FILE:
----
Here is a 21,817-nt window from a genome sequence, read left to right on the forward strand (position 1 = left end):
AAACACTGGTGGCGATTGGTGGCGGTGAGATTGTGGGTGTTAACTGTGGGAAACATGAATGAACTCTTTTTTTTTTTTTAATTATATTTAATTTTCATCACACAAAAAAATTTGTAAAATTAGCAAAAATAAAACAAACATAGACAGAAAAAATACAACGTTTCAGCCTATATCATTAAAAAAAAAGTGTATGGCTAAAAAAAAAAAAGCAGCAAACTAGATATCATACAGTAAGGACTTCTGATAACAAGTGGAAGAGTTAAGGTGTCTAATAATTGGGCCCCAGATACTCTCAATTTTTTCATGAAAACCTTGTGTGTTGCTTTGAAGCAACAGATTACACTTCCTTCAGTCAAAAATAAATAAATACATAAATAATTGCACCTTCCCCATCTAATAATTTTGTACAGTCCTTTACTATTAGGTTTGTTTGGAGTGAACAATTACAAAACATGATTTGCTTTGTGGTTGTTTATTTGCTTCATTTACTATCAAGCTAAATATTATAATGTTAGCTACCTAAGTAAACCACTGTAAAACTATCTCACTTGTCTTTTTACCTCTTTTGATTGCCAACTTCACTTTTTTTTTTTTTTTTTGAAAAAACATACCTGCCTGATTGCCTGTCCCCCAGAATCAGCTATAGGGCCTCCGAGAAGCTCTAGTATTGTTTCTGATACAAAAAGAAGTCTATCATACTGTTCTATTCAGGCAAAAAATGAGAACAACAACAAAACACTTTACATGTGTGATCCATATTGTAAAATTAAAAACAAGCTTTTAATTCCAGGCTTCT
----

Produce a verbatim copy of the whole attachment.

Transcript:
Here is a 21,817-nt window from a genome sequence, read left to right on the forward strand (position 1 = left end):
AAACACTGGTGGCGATTGGTGGCGGTGAGATTGTGGGTGTTAACTGTGGGAAACATGAATGAACTCTTTTTTTTTTTTTAATTATATTTAATTTTCATCACACAAAAAAATTTGTAAAATTAGCAAAAATAAAACAAACATAGACAGAAAAAATACAACGTTTCAGCCTATATCATTAAAAAAAAAGTGTATGGCTAAAAAAAAAAAAGCAGCAAACTAGATATCATACAGTAAGGACTTCTGATAACAAGTGGAAGAGTTAAGGTGTCTAATAATTGGGCCCCAGATACTCTCAATTTTTTCATGAAAACCTTGTGTGTTGCTTTGAAGCAACAGATTACACTTCCTTCAGTCAAAAATAAATAAATACATAAATAATTGCACCTTCCCCATCTAATAATTTTGTACAGTCCTTTACTATTAGGTTTGTTTGGAGTGAACAATTACAAAACATGATTTGCTTTGTGGTTGTTTATTTGCTTCATTTACTATCAAGCTAAATATTATAATGTTAGCTACCTAAGTAAACCACTGTAAAACTATCTCACTTGTCTTTTTACCTCTTTTGATTGCCAACTTCACTTTTTTTTTTTTTTTTTGAAAAAACATACCTGCCTGATTGCCTGTCCCCCAGAATCAGCTATAGGGCCTCCGAGAAGCTCTAGTATTGTTTCTGATACAAAAAGAAGTCTATCATACTGTTCTATTCAGGCAAAAAATGAGAACAACAACAAAACACTTTACATGTGTGATCCATATTGTAAAATTAAAAACAAGCTTTTAATTCCAGGCTTCT